Epidemiological data have revealed significant excesses of lung cancer among workers exposed to some types of man-made mineral fibers (MMMF), but inhalation experiments performed on rats have failed to reveal the origin of these excesses. Some of these materials, however, are able, in aqueous media, to exhibit surface oxidizing properties after reduction of oxygen by a radical pathway. Tests have been carried out with 12 MMMF samples collected from various sources without prior knowledge of their origin, to determine their oxidizing surface activity in relation to their divalent iron content. Some of these fibers were obtained from factories included in an epidemiological investigation. Only fibers coming from plants where excesses of lung cancer were observed are classified as active in an oxidative process and, consequently, probably toxic in biological media by an oxidative stress mechanism. We therefore propose an hypothesis of a causal relationship between these oxidizing properties and the ability of the materials to induce lung cancer.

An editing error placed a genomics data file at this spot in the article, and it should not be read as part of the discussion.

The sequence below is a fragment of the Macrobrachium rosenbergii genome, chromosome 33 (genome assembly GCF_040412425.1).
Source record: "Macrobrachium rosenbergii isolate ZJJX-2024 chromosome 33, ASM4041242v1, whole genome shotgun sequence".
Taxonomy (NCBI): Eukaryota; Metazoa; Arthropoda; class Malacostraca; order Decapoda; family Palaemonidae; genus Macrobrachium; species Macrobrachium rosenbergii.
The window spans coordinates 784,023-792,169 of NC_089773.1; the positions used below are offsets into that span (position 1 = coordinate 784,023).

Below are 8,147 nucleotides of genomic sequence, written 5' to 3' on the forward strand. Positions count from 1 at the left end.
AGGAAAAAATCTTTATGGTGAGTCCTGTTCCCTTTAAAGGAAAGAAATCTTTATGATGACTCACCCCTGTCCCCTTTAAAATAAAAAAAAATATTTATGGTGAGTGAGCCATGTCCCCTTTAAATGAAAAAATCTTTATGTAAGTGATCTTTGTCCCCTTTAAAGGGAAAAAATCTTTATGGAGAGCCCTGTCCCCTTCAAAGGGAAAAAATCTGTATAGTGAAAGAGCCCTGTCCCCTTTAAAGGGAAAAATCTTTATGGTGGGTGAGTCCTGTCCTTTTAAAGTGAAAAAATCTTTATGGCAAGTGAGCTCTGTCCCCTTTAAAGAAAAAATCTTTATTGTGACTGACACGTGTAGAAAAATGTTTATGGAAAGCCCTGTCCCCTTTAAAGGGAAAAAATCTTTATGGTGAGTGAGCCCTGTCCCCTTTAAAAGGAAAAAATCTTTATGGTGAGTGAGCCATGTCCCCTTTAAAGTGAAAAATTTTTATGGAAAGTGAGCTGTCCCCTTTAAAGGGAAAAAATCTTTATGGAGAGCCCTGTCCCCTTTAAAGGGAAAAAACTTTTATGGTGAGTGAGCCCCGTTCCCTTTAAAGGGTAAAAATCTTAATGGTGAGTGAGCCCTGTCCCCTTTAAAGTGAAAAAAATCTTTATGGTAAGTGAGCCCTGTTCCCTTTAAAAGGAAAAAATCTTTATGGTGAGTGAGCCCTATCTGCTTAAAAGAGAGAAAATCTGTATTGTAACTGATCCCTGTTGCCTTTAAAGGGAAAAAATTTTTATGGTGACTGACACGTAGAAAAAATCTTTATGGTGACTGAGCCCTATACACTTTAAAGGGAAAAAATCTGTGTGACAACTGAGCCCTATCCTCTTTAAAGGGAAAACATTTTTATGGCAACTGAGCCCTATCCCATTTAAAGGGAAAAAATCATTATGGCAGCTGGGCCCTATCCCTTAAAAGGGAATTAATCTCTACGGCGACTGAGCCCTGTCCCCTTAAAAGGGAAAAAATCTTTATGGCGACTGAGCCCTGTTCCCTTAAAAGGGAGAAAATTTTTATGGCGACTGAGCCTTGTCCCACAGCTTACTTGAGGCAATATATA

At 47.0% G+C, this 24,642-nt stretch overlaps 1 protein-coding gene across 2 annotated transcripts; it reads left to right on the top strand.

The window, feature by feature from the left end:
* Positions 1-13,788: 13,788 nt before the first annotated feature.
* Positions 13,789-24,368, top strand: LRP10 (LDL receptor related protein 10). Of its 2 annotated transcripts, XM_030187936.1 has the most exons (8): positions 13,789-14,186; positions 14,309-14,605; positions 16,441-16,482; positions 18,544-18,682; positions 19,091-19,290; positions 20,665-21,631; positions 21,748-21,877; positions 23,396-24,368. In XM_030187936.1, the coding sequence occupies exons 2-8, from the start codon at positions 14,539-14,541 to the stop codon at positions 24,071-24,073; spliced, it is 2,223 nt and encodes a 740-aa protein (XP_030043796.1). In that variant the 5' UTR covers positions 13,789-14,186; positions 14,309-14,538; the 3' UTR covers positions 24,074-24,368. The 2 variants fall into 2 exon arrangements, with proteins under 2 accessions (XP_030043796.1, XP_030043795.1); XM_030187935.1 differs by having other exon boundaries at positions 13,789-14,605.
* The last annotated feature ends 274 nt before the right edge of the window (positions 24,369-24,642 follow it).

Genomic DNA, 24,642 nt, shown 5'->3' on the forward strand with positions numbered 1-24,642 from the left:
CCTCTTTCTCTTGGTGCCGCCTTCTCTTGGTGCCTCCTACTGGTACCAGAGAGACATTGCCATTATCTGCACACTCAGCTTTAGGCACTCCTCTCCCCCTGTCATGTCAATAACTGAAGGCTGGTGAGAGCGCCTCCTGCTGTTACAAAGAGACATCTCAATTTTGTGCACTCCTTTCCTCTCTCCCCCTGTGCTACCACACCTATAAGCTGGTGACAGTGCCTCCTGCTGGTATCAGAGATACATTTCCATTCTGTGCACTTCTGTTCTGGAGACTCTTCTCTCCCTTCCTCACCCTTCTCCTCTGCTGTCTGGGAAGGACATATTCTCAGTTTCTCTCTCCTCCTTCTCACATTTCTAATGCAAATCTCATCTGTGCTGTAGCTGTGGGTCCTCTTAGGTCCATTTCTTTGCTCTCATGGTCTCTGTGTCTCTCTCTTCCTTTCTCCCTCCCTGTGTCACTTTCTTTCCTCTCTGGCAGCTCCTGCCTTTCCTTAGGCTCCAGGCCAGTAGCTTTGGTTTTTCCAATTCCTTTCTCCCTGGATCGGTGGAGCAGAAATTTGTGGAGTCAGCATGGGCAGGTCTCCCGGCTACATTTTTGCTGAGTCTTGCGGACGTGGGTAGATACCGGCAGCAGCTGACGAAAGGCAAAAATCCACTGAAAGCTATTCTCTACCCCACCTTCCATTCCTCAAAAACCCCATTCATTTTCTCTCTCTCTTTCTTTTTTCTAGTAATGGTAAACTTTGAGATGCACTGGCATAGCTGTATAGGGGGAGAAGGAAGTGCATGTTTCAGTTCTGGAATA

|Number of pages||11|
|Journal||Toxicology and Industrial Health|
|Publication status||Published - 1 Jan 1992|
ASJC Scopus subject areas
- Health, Toxicology and Mutagenesis
- Public Health, Environmental and Occupational Health